Wired for Sound

Everyone has a dark secret in their past. My unabashed love of this song is (one of) mine:

This is such an eighties video: walkmans, roller skates, all those slabs of neon colour on the aerobics leotards, and the obligatory leg warmers (people had cold legs in the 80s).  Black people seem a bit over-represented in Cliff’s roller team – maybe the casting people thought only black people could roller skate? The video has some pleasingly human errors in the present era of flawlessly bland videos where any mistake can be digitally erased (the shadow of the cameraman appears more than once). All that skating around, and spot lighting must have been a nightmare to film.  Cliff looks a bit tense.  He doesn’t do too badly, but he’s clearly not a man who has spent a lot of time on wheels before… his lower body is a little, shall we say, rigid?  There must have been a lot of buttock clenching going on to get through this.

Even though the song was a hit in Britain and the former British Empire, it only reached number 77 in the USA.  On the other hand there is a striking similarity between Cliff’s 1981 album cover:

And this 1984 album cover from the States:

Was Cliff ahead of his time for once? 

Actually when you overthink this video Cliff is attempting to be quite “on trend” but is actually revealing that he is a fossil all over again.  The mobile anorexics in pastel leotards are of the moment, but Cliff is trying to make black leather work for him which places him as a rock star from a different, earlier era.  Lyrically it is also pretty uncool to mention vinyl in a song all about crappy, plastic tapes and headphones.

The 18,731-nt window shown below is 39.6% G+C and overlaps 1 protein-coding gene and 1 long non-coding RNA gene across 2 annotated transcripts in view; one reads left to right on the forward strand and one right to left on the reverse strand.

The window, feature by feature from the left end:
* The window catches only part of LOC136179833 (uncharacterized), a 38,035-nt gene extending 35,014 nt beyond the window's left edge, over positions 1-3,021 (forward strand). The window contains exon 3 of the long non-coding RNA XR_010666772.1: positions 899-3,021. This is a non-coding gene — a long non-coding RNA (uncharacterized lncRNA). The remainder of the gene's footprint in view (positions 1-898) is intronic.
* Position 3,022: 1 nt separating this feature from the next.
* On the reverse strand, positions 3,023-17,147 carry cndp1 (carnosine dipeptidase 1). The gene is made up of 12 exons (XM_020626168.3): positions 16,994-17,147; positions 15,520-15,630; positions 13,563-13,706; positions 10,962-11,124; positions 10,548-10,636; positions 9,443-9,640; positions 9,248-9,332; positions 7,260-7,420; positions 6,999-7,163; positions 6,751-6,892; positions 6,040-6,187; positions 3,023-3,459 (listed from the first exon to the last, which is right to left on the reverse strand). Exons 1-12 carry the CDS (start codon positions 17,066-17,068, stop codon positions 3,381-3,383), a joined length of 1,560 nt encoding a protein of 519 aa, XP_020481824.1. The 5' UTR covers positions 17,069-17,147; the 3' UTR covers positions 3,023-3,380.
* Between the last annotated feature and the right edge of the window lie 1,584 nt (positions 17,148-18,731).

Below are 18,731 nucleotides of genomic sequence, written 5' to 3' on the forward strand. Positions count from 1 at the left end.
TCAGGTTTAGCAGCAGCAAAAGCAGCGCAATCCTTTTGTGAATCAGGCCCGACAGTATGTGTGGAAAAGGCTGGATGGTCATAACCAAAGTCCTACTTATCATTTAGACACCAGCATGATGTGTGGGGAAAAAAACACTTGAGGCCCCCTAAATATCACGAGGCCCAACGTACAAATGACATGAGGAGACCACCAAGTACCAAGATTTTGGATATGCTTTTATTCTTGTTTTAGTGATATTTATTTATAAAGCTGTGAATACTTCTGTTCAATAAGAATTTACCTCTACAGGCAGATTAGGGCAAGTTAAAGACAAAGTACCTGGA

Whatever, when I go back to my natural state and underthink things I love this song and this video; the video absolutely perfectly sells the message of the lyrics.  Even though I spent most of my life thinking that this song started off talking about midgets, (“I like small people”) the whole thing is about how fricking great music is.

I like small speakers-I like tall speakers
If they’ve music-they’ve wired for sound

Walkin’ about with a head full of music
Cassette in my pocket and I’m gonna use it-stereo
-out on the street you know-woh oh woh…

Into the car go to work I’m cruisin’
I never think that I’ll blow all my fuses
Traffic flows-into the breakfast show-woh oh woh…

Power from the needle to the plastic
AM-FM I feel so ecstatic now
It’s music I’ve found
And I’m wired for sound

When you’re a kid who’s going to love pop music and you discover pop music for the first time it’s like a fever. My greatest desire when I was about twelve was to have a clock-radio that could play tapes. My love of the Hunting High and Low tape knew no bounds, and there was a particular pleasure in listening to tapes at night. Listening to tapes at night was forbidden and I had to turn them down very low (my mother seemed to have supersonic ears) but it was worth it.

At some point my mother went on her first holiday to Europe and came back with a set of AM-FM radio headphones. This was in the day when FM was the cutting edge of technology. Lying in bed at night I would press the headphones hard against my ears and be astonished by the previously unheard depths of sound. Astonishing. Which is what Cliff is singing about: how astonishing it was to go from (a) AM to FM, and (b) furniture stereos to portable ones.

It was exciting. I remember when 2ZM became ZMFM. On the morning of the transition the first song they played was Starship, We Built this City. It sounded so good. It was a real magic trick to take a transistor radio and flick the switch from AM to FM and hear all the muddy, muffled hum drop away and this crisp, clear sound leap out of the tiny little speaker.  To this day I can visualise my best friend’s little silver transistor radio with the AM/FM switch at the top.